Sukhumvit road is the most famous road in Thailand. It’s the longest in the nation and one of the longest roads in the world.
Sukhumvit road is 400 km long on its short side. It begins in a central Bangkok district called Ploenchit, and ends just shy of the Cambodian border. If Sukhumvit were a measuring tape, it could cover the span of Sweden.
Sukhumvit road was completed in 1936 to further trade and travel to the south, but officially named ‘Sukhumvit’ in 1950. Thailand’s longest road was named in honor of Phrapisal Sukhumvit, the country’s most famed road builder who was also the first Thai graduate out of Massachusetts Institute of Technology (MIT) in the United States.
The word ‘Sukhumvit’ is synonymous with downtown metropolis Bangkok. Sukhumvit road is the capital city’s main trunk line where all the biggest commercial and residential projects strive for a location. Entire districts are built on it. A mass transit skytrain system is dedicated to servicing it.
Having an address on Sukhumvit is ‘prime real-estate’ in Bangkok and fetches the highest prices and returns. Properties along prime Sukhumvit road here.
For all intents and purposes, central Bangkok downtown is comprised of the sub-districts located between the Ploenchit district and the Ekkamai district, laid out along what’s called prime Sukhumvit location.
What’s confusing at first are the many Sukhumvit street numbers. Sukhumvit 1, Sukhumvit 55, Sukhumvit 100/1. These are the many sub-streets that branch off from the main Sukhumvit trunk line, the grand daddy of them all.
But these so-called sub-streets, aren’t as minor as they may sound. They create thoroughfares connecting Sukhumvit major to other big roads in Bangkok. They also form the foundation where popular downtown districts are built, each possessing their own distinct flavor.
The area of Ekkamai is actually located along Sukhumvit 63. Sukhumvit 63 is just a street that branches off from Main Sukhumvit. The street eventually connects with another big road in Bangkok called Petchaburi. The area in between it called Ekkamai, has become popular with young expats for its trendy yet down-to-earth vibe. Ekkamai road is in fact interchangeable with Sukhumvit 63. (More about the Ekkamai neighborhood and places to live here)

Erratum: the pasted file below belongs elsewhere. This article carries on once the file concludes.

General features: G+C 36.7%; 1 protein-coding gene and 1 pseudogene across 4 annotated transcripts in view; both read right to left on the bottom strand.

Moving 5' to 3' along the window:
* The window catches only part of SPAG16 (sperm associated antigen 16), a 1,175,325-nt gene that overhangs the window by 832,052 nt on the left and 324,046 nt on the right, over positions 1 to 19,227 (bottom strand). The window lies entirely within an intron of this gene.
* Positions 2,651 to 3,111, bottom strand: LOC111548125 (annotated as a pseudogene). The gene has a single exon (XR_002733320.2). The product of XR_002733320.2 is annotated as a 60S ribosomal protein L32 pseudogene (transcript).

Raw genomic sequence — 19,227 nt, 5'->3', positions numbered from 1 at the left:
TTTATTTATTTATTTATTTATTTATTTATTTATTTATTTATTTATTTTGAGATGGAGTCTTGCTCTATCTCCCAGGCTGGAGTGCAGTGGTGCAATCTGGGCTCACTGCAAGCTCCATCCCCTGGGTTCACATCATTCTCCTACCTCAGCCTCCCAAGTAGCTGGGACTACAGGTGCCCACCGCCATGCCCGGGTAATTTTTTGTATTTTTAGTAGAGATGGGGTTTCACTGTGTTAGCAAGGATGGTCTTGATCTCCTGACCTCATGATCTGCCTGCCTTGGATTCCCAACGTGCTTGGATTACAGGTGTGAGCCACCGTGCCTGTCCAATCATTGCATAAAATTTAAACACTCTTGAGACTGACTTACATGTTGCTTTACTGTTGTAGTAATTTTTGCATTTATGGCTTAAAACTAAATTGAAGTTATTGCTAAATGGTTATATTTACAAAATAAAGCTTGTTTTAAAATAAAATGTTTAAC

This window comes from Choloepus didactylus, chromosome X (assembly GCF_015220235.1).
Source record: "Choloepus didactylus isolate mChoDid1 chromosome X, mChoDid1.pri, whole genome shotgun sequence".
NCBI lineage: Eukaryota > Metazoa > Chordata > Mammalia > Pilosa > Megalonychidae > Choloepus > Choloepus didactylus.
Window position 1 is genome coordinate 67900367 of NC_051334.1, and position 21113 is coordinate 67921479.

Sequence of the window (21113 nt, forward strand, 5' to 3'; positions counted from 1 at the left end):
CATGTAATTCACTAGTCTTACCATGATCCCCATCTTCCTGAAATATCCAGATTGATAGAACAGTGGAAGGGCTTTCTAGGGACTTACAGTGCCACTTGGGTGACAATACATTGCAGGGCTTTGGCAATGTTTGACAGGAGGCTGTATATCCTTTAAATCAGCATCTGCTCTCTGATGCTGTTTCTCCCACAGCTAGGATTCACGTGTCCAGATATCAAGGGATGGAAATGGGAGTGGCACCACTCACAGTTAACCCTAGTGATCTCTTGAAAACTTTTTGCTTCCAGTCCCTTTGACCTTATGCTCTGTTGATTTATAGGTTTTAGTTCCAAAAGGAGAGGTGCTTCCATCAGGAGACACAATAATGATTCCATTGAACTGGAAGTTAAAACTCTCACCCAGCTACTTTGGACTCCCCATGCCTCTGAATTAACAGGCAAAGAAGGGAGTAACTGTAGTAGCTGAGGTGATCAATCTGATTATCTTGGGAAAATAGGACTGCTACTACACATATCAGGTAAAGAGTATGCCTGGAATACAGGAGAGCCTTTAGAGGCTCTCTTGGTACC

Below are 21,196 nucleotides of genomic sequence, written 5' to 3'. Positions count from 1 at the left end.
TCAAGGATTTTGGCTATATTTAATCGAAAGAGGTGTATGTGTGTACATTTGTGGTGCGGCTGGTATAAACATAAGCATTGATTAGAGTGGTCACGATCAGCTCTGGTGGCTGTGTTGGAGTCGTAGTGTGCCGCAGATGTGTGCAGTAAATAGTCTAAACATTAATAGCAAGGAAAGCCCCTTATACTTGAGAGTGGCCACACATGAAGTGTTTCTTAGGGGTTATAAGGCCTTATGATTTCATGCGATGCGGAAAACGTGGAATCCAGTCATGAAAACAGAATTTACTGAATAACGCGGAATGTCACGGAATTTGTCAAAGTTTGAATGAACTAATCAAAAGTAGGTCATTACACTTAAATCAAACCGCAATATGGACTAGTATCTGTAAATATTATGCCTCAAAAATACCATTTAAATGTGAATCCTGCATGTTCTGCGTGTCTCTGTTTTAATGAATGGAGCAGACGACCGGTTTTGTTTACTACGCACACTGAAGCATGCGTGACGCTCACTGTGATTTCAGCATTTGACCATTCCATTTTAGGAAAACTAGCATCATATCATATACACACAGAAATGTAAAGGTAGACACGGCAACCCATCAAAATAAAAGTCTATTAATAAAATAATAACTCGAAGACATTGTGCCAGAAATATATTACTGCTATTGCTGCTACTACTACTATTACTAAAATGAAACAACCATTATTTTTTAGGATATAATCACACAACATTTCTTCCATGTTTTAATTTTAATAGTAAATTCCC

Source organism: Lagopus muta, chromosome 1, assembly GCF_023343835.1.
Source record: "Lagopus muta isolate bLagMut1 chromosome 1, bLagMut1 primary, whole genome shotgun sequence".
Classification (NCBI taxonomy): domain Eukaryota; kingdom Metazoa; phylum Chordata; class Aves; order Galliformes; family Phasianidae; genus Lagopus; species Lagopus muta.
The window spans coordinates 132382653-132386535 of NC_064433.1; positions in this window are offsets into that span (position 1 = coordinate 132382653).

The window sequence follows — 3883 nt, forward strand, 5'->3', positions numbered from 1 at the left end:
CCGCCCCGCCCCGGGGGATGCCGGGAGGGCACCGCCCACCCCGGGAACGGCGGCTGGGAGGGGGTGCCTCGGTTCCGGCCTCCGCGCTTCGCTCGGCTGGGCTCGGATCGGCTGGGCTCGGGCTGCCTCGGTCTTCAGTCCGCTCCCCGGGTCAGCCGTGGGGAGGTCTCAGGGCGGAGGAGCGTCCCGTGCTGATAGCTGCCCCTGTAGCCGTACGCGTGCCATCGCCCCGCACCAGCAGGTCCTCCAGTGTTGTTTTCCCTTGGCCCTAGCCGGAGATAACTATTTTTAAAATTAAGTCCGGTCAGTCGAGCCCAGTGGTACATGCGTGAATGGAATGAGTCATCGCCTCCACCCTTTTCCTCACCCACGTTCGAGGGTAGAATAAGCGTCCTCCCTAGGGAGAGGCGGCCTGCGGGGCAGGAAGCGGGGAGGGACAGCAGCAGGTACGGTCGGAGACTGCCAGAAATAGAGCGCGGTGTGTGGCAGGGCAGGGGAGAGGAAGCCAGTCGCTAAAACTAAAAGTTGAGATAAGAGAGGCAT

The area of Thong Lor is really just Sukhumvit 55. Sukhumvit 55 is another street that shoots off from Sukhumvit major. Meeting your friends on Thong Lor street is meeting your friends on Sukhumvit 55. Thong Lor 10, a stylish night spot for the most well-to-do socialites, is in fact one of the side-streets down Sukhumvit 55. (More about the Thong Lor neighborhood and places to live here)
The area of Phrom Phong is built right on Sukhumvit major and is known for being an upscale area for the wealthy. While its residential sprawl extends on both sides of Sukhumvit major – a neighborhood ideal for expat families was created. The Phrom Phong area is the accumulation of Sukhumvit 39 and Sukhumvit 41 which extends north of the main trunk line, and Sukhumvit 24 and Sukhumvit 26 which extend south to Rama IV road. (More about the Phrom Phong neighborhoods and places to live here)
Beyond prime-Sukhumvit real-estate in Bangkok, exists other emerging areas of high interest. Because of its famous road address, districts such as On Nut, east in a lower priced part of Sukhumvit; is beneficiary to a cluster of new condominium developments, growing commercial amenities and just-minutes-access to the city center by skytrain. (More about the area of On Nut and places to live here)
Still, winding through 6 of the country’s provinces before reaching Cambodia, Sukhumvit manages to maintain its star power. For example, Sukhumvit runs through Pattaya, a tourist beach city with super prime real-estate in the Chonburi province. But despite the beautiful beach-side views, it is still desirable to have property on the long stretch of Sukhumvit road there, as all paths lead back. (Places to live on Sukhumvit road in Pattaya)
* Streets that branch off from main roads are are spelt ‘soi’ in Thai pronounced ‘soy’.
* Sub-streets in Bangkok are odd-numbered on one side of a main road, and even-numbered on its opposite side.
* Sukhumvit 3/1 would lie between the sub-streets of Sukkhumvit soi 3 and Sukhumvit soi 5.